Old Testament: Did it happen?

“The Old Testament is mostly symbolism….it didn’t (couldn’tactually happen”  

Have you ever heard that statement before?  I have heard it several times but hadn’t given it much thought. 

I recently heard that statement again.  I was reading a Christian book and I started to speak with a family member about the Old Testament. Eventually, I mentioned Adam being over 900 years old (Genesis 5:5) and about Genesis 6:3 : 

3Then the Lord said, “My Spirit will not contend with[a] humans forever, for they are mortal[b]; their days will be a hundred and twenty years. 

They then made the argument that it was impossible for the human body to last that long; it was probably symbolism. They made the statement: “A lot of stuff in the Old Testament couldn’t actually happen, it’s mostly symbolism.” 

Now we could have a lot of discussions about how the years were measured back then. When Moses wrote about Adam dying at 930 years—did he measure a year to have 365 days?  It is a very interesting topic, and a lot of theologians have different views on the matter.  However, would it be impossible for God to have granted humans a much longer lifespan?  

I was at a family event so I couldn’t really expand on that thought. However, their words ate at me. I brought up the statement again a week later; I was trying to figure out why they believe that.  The conversation went nowhere, and they just repeated their previous statement: “We can’t believe everything in the Old Testament” — “It’s very old and was written a long time ago” — “A lot of the stuff is just symbolic.” 

They concluded by saying that it didn’t really matter because the “Old Testament is not that important; the New Testament is important.”  Another broad statement that I have heard before, but that deserves its own post.  

In 10 minutes, the Old Testament seems to have become a Jewish myth book with a lot of good symbolism. Now, I am not an expert in the Old Testament, I don’t have a Ph.D. in theology, nor have I read the Old Testament enough times to tell what is what.  However, when we flat out decide that events in the Bible didn’t actually happen, we are in danger of being wrong. 

If we decide that certain things didn’t happen because they are impossible, we are hurting the writer’s credibility and/or limiting God’s ability (which is worse).   

In the Old Testament, the writers are telling the story as events that happened.   

Moses truly believed in Noah’s ark (Genesis 7), and that Abraham dined with God (Genesis 18). He writes that he was there when God punished Egypt with plagues (Exodus 7-11).  Samuel wrote about Elijah calling fire from the heavens as an event that took place (1 Kings 18) and so forth.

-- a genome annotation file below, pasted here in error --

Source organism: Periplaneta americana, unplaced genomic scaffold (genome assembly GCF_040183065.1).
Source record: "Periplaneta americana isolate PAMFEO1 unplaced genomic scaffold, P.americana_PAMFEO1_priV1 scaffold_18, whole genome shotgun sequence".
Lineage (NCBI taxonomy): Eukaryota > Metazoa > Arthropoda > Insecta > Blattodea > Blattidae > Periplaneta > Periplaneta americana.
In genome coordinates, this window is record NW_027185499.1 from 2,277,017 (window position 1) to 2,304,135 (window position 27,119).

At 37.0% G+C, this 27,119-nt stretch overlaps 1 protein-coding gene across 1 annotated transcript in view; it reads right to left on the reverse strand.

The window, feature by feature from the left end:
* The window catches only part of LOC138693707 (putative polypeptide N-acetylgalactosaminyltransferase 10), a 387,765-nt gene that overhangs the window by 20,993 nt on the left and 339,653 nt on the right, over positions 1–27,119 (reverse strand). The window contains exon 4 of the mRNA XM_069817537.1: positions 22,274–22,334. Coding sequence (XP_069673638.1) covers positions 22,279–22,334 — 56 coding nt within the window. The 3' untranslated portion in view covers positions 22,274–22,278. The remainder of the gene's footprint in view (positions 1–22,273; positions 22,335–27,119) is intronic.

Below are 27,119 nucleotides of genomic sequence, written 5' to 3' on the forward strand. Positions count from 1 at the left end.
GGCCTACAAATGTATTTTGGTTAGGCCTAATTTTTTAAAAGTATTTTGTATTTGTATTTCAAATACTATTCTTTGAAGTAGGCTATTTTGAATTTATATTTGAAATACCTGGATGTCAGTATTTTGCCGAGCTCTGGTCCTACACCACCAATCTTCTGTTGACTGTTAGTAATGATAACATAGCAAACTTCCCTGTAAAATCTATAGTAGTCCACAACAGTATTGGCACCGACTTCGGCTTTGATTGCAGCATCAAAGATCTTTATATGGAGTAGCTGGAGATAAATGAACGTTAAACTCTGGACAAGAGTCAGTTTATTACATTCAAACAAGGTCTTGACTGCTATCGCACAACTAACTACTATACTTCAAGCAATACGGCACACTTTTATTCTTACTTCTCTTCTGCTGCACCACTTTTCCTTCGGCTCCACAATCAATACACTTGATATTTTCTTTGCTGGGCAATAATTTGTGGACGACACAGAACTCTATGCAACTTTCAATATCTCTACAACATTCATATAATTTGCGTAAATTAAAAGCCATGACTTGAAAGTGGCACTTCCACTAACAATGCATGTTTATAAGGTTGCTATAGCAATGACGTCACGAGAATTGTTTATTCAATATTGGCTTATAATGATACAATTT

Now, there are certain passages that are visions and have a lot of symbolism. For example, Daniel goes up to heaven (Daniel 7); however, even Daniel starts by saying “In my vision…” Ezekiel had a vision about bones coming back to life (Ezekiel 37), but it specifies that it was a vision (and it is very symbolic). 

Furthermore, Jesus had access to the books of the Old Testament and He treated them as historical truth.  Jesus is God; he was there at the beginning (In the beginning was the Word –John 1:1), he was there when Abraham ate with God, he was there for the entire Old Testament.  Furthermore, his disciples and the early church (who themselves witnessed many miracles and were strongly connected with the Holy Spirit) treated the Old Testament as historical truth—there are over 600 references of the Old Testament in the New Testament.  

God is the God of impossible things: the plagues and splitting the Red Sea (Moses), calling fire from the sky (Elijah), delivering believers from the fire (Daniel), etc.  While these miracles are grand in scale, they are not any greater than the miracles in the New Testament.   Is it harder to provide manna from the sky to feed the hungry Israelites (Exodus 16) or to multiply 5 loaves and 2 fish to feed another group of hungry Israelites (John 16)?  Split the Jordan river in two (2 Kings 2)? How about bringing a rotting corpse back to life after 4 days (Lazarus in John 11)?  The death of the firstborn (Exodus 11)? How about the death and resurrection of the only begotten Son (Gospels)? 

It’s okay to have doubts.  Frederic Buechner, a Pastor and author, said this about doubt:  

“Doubts are the ants in the pants of faith. They keep it awake and moving” 

However, there is a difference between doubt and rejection of the impossible. God is the God of impossible things. It much better to have faith in the impossible than to limit God from doing the impossible.   



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